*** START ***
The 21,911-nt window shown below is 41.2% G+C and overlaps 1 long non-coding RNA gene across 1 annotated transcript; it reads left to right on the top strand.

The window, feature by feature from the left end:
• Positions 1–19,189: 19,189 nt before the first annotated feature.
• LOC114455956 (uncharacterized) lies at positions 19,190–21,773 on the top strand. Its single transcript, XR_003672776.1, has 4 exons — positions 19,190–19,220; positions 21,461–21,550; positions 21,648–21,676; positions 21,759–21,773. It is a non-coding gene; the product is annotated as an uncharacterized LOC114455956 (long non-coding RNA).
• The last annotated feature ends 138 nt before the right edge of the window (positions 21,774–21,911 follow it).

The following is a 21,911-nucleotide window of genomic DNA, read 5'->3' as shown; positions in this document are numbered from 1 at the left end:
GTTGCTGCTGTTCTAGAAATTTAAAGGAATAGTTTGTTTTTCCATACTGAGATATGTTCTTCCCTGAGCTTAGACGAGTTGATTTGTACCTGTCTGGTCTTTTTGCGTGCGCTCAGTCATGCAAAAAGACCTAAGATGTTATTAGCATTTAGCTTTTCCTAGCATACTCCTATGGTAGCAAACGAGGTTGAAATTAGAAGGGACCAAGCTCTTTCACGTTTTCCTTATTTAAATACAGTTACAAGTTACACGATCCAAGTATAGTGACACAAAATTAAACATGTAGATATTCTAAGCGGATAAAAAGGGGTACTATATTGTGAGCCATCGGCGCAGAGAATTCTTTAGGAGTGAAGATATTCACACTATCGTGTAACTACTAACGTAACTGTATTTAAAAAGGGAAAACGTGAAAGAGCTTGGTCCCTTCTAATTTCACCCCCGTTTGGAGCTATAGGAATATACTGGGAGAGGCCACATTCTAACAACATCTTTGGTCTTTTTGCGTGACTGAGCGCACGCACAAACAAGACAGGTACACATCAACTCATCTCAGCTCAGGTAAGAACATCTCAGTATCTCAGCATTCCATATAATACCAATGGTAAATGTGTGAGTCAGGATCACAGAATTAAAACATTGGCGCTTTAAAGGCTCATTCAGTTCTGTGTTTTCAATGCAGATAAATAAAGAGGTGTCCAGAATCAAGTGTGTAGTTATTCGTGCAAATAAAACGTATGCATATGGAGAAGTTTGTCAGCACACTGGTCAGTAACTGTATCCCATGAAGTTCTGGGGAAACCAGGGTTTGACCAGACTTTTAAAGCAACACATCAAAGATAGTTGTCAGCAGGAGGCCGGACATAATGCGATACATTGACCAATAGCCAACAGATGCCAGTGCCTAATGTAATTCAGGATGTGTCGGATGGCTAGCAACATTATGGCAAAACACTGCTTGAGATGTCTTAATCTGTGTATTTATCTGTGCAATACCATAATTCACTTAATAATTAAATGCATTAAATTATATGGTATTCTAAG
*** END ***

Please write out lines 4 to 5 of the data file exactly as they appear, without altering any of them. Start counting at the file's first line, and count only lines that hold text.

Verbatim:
• LOC114455956 (uncharacterized) lies at positions 19,190–21,773 on the top strand. Its single transcript, XR_003672776.1, has 4 exons — positions 19,190–19,220; positions 21,461–21,550; positions 21,648–21,676; positions 21,759–21,773. It is a non-coding gene; the product is annotated as an uncharacterized LOC114455956 (long non-coding RNA).
• The last annotated feature ends 138 nt before the right edge of the window (positions 21,774–21,911 follow it).